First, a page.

Mon, Feb. 24

Editorial: Idea of cities not regulating tobacco is archaic, wrong

Cottonwood is one of only three cities in Arizona that has a municipal ordinance that addresses vaping by teens. Adobe Photo Stock

Cottonwood is one of only three cities in Arizona that has a municipal ordinance that addresses vaping by teens. Adobe Photo Stock

When Arizona House Rep. Thomas “T.J.” Shope, Jr. wrote to the state’s attorney general that age restrictions on tobacco poducts are pre-empted by state law, he takes a step back in time.

Shope, a Republican from Coolidge, wants to step back to a time when municipalities allowed states to simply lay down blanket laws for all communities, large and small, to follow, without a chance to go further.

When it comes to public safety, Shope takes an approach that’s archaic and wrong. And in light of what seems to be concerning now about vaping, his approach, as it applies to Cottonwood, Goodyear and any other cities, towns or counties that have enacted common-sense tobacco legislation.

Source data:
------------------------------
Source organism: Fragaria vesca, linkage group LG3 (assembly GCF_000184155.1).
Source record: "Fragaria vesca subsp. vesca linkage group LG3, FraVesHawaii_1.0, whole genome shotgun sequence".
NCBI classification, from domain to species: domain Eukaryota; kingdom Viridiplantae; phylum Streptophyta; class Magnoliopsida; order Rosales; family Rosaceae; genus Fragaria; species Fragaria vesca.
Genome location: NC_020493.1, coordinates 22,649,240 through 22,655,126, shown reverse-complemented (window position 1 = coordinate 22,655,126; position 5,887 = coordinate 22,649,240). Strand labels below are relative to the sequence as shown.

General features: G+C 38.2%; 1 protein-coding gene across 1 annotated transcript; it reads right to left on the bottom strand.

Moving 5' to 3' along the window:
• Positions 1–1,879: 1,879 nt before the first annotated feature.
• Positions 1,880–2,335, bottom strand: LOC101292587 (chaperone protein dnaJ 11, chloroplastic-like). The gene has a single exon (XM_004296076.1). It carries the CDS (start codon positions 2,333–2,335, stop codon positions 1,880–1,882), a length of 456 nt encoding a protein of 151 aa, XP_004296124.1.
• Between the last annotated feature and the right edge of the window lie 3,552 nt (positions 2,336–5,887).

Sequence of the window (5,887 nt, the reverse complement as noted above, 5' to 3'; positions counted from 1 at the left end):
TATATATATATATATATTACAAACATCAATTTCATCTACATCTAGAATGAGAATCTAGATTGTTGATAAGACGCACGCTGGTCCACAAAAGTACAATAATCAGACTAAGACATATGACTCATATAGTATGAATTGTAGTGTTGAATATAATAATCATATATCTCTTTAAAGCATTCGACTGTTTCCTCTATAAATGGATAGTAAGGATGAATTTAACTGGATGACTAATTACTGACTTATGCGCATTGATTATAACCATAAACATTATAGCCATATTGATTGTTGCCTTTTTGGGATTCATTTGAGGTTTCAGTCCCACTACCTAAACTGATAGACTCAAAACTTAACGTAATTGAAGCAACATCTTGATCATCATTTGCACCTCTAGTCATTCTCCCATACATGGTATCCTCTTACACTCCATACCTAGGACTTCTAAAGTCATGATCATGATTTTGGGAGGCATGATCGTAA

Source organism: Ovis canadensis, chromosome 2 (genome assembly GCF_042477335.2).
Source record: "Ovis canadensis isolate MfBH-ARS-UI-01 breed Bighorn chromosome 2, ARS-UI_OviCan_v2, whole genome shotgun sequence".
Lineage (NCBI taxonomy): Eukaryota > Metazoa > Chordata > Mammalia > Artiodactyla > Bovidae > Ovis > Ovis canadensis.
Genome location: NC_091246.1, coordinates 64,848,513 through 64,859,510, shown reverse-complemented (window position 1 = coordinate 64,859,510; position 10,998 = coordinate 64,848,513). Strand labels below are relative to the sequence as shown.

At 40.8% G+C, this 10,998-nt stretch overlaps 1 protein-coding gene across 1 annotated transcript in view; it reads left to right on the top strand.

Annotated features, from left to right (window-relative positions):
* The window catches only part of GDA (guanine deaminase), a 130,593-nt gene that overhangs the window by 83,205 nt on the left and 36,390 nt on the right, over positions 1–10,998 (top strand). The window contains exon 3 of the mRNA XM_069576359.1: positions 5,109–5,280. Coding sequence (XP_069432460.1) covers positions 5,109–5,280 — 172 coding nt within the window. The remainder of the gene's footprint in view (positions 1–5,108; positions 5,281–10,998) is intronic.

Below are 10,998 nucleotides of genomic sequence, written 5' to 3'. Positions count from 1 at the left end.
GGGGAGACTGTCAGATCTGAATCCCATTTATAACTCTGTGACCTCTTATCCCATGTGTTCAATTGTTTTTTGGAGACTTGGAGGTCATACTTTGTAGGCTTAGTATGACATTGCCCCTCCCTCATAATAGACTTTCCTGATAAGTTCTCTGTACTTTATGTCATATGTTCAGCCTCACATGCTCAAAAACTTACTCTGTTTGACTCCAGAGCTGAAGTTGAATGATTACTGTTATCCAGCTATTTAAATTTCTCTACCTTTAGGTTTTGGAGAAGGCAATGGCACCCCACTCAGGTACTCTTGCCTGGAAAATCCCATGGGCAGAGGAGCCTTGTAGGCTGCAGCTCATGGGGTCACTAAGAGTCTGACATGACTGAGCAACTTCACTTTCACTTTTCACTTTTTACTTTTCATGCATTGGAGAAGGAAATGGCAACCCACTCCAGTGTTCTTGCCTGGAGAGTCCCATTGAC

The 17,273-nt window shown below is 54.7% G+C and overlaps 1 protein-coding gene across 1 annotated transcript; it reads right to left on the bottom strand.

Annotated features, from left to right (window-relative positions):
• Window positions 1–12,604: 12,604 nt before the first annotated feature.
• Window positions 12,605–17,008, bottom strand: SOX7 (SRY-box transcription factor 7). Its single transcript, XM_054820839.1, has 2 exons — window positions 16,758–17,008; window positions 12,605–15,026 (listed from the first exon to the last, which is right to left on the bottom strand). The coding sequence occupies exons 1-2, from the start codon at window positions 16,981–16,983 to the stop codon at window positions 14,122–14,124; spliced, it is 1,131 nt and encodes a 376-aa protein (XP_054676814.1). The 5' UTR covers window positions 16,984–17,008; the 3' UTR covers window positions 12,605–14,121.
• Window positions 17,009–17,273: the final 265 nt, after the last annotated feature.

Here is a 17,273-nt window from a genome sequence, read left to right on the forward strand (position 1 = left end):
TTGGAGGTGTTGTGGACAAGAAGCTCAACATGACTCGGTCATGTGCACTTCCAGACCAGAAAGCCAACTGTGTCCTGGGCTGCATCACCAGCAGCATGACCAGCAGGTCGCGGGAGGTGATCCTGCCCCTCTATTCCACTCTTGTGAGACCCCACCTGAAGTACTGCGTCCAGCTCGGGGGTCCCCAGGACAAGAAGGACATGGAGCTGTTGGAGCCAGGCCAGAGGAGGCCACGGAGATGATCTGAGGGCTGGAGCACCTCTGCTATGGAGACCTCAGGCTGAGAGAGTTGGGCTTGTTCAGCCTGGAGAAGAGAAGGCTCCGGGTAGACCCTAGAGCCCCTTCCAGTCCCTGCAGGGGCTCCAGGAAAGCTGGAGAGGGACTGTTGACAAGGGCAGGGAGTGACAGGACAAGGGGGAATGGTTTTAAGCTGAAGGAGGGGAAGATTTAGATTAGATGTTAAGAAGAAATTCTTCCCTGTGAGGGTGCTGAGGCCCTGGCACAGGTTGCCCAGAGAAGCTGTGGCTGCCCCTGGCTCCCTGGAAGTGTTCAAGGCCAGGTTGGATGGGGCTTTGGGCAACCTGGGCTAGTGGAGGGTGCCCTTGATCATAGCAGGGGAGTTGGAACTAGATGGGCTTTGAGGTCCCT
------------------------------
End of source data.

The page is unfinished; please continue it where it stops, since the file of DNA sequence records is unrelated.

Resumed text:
Shope says “cities and towns and county governments lack any legal authority to established age restrictions on transactions involving tobacco or vapor products -- irrespective of whether such measures are preempted by state law.”

The lawmaker — who also happens to the Speaker Pro Tem of the Arizona House — has it completely backward. The state should not undo what a city like Cottonwood has done; it should look at Cottonwood as a leader, asking what principles drove such an age restriction, and examine it to see if it would be helpful to make it a statewide provision.

The House (and the Senate) should emulate what Cottonwood, Douglas and Tempe have done. Cottonwood’s ordinance should not, in the words of Cottonwood City Attorney Steve Horton, have to “peacefully coexist” with conflicting state law.

Rather, state law needs to “peacefully coexist” with the ordinances currently found in Cottonwood, Douglas and Tempe.

We don’t need Big Brother leading the way on this one. Big Brother needs to take a page from the collective books of some of its little brothers.

It would not hurt Shope, Gov. Doug Ducey or any other state leaders to admit, once in a great while, that a small municipality had a great idea.

Coolidge, Shope’s hometown, is almost the exact same size as Cottonwood, in population.

Vaping products account for a tiny percentage of revenue at Shope’s family’s grocery store,but he should be standing up for local autonomy, public health and safety and the well-being of small businesses. He should reverse his position.

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